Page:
Arrange airport transportation in advance.
"There is nothing worse than arriving from a long flight and having to deal with taxis and being ripped off," says Tina Dahmen, a luxury advisor in Bali. "And unfortunately, as we know, this local taxi mafia is present in most holiday destinations." Ask your hotel concierge to book a car if there's no shuttle available, or ask your Airbnb host how they recommend getting to the apartment.
This may seem self explanatory, but the more you travel, the more you realize you don't always need everything you pack. Browse your itinerary and check the weather a week before you travel. Then make a list of essentials and outfits you can easily mix and match. Georgina Blasco from Freetour says, "packing light is always a good idea to avoid last-minute, stressful-stuffing situations."
Use travel cubes.
One of the best organizing and space-saving techniques is to use packing cubes. "If you are on a tour and moving from hotel to hotel daily, it is key to have your items packed in cubes so you're not looking for socks while mulling through sweaters, shirts, and underwear," Parizek says.
Pack a medical drug bag.
Along with your daily medications and emergency prescriptions, Parizek suggests getting a prescription of Cipro; "the frontline treatment for any stomach bugs you might catch." Whether it's the stomach flu, traveler's tummy, or food poisoning, this will help ease the discomfort of getting sick in a foreign place.
Leave room for souvenirs.
Blasco also shares that by packing less, she is leaving room for keepsakes from her travels. "One of my favorite parts of taking a trip is buying souvenirs for my family and friends," she says. "That is what I take into account when packing."
Have small cash for tipping.
To ensure you pay credit where credit is due, exchange smaller denominations and set that aside for tipping. Do this prior to arriving, as Parizek shares, "I can't tell you how many times at arrival, I am having to explain that I have no small currency for luggage porters and drivers." Worried about having an empty wallet? Here's exactly How Much Cash You Should Carry at All Times.
Carry a pen with you.
Don't be that person who asks for a pen when the customs forms come around. Silvana Frappier, owner and travel advisor at North Star Destinations, says to bring two just in case! Another pro tip: Consider a click-top pen, so you never have to worry about losing a cap.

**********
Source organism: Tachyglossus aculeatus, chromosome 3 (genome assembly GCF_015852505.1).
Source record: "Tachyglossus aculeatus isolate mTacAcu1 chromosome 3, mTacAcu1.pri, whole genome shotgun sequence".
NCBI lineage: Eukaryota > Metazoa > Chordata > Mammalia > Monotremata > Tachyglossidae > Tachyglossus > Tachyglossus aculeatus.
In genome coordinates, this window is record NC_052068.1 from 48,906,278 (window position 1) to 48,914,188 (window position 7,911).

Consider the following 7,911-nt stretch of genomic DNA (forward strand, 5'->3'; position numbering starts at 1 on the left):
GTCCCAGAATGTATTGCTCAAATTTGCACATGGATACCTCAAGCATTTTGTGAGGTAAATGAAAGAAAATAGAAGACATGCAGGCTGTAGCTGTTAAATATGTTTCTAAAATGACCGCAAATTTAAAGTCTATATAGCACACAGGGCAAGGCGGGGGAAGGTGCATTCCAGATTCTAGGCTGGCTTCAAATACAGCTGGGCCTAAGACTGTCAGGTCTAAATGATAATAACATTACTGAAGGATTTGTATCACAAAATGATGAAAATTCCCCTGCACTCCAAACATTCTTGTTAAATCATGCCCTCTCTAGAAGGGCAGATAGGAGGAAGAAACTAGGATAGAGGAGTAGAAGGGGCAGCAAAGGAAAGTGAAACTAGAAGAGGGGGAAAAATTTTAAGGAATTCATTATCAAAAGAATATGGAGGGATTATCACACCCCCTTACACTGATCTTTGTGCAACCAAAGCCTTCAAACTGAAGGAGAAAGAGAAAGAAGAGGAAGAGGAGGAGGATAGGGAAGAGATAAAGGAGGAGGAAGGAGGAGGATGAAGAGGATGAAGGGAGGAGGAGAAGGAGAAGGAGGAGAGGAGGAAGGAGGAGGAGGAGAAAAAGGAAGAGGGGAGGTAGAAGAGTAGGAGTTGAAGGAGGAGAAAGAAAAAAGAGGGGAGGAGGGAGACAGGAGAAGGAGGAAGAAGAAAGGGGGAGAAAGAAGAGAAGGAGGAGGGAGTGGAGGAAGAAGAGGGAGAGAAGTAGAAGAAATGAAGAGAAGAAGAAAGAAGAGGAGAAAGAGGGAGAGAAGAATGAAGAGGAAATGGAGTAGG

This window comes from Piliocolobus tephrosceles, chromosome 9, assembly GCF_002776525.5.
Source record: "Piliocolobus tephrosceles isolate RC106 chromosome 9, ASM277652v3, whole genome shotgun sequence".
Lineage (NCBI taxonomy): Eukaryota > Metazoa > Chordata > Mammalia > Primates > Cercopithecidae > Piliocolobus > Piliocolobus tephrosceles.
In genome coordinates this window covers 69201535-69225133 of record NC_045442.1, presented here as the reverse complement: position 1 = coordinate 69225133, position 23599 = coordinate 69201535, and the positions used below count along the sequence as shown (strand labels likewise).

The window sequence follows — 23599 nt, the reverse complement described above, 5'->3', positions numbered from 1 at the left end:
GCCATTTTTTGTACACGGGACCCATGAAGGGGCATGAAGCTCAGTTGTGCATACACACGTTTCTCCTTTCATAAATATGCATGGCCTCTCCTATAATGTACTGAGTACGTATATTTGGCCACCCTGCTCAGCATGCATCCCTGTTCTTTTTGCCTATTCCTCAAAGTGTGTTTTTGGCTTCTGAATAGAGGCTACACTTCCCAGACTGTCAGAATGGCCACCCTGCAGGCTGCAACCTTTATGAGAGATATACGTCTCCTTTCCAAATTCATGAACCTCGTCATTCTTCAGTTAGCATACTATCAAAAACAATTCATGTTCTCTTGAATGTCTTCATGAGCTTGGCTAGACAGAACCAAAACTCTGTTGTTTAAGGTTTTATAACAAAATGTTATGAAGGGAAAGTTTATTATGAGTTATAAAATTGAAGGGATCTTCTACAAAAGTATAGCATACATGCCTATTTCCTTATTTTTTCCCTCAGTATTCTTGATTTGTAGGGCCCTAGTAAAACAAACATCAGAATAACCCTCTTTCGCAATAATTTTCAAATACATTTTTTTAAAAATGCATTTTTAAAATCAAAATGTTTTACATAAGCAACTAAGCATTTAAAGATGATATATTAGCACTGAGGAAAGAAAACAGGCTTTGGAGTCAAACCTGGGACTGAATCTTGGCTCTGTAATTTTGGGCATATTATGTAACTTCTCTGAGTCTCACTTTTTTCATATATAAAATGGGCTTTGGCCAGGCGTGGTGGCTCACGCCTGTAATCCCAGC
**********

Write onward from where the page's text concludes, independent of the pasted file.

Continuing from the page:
Take advantage of long layovers.
It's always wise to look into airline policies on extended layovers. "Some airlines give you allowances such as meal and hotel vouchers for layovers exceeding eight hours," Rayner says. "This is a way for you to be able to check another city off of your bucket list."
Bring spare copies of your passport.
Make two copies of your important ID documents. Then, put your actual passport in the hotel safe, carry one copy with you at all times, and give the other to a friend or family member you're traveling with. "You may need them at the most unexpected places to prove your credentials," says Saurabh Jindal of Talk Travel App.
Go to supermarkets to break large bills.
If you aren't able to exchange small denominations of cash prior to your trip, or from the local ATM, Jindal says supermarket self-service machines and cashiers can usually break large currency notes that small vendors typically don't accept.
Take jet lag into account.
If you're coming off a long-haul international flight, you want to adjust to the time zone, both physically and mentally. This means taking a light stroll in the sunlight, and not booking any strenuous activities for the first day. "Ease into your plans so you have more flexibility in the beginning and more tightly scheduled activities at the middle or end of your trip," says Franke.
Clean your house before traveling.
It's no fun to come home to a messy house after a trip of a lifetime. Dahmen says, "Before you leave your home [for the] holiday, make sure you leave it cleaned and tidied." Yes, it's one last step in leading up to the trip, but it's one less chore upon your return.
Hire a travel advisor.
To save time, money, and gain access to exclusive experiences, this is the number one trip-planning tip from agents across the board. Jessica Copquin, a luxury travel advisor at Tzell Travel Group, says, "Consider working with a trusted travel advisor to book your hotel… it may lead to some free amenities. As an advisor, we send a note to the hotel as soon as a reservation gets booked to VIP our travelers. This is another benefit of working with an advisor as you get stellar treatment while on vacation." Whether you plan to use an advisor for specific reservations, like hotels and restaurants, or for an entire itinerary, you have options.
To further help you plan your next getaway, we've got you covered with the 15 Facts About Booking Cheap Flights Every Traveler Should Know.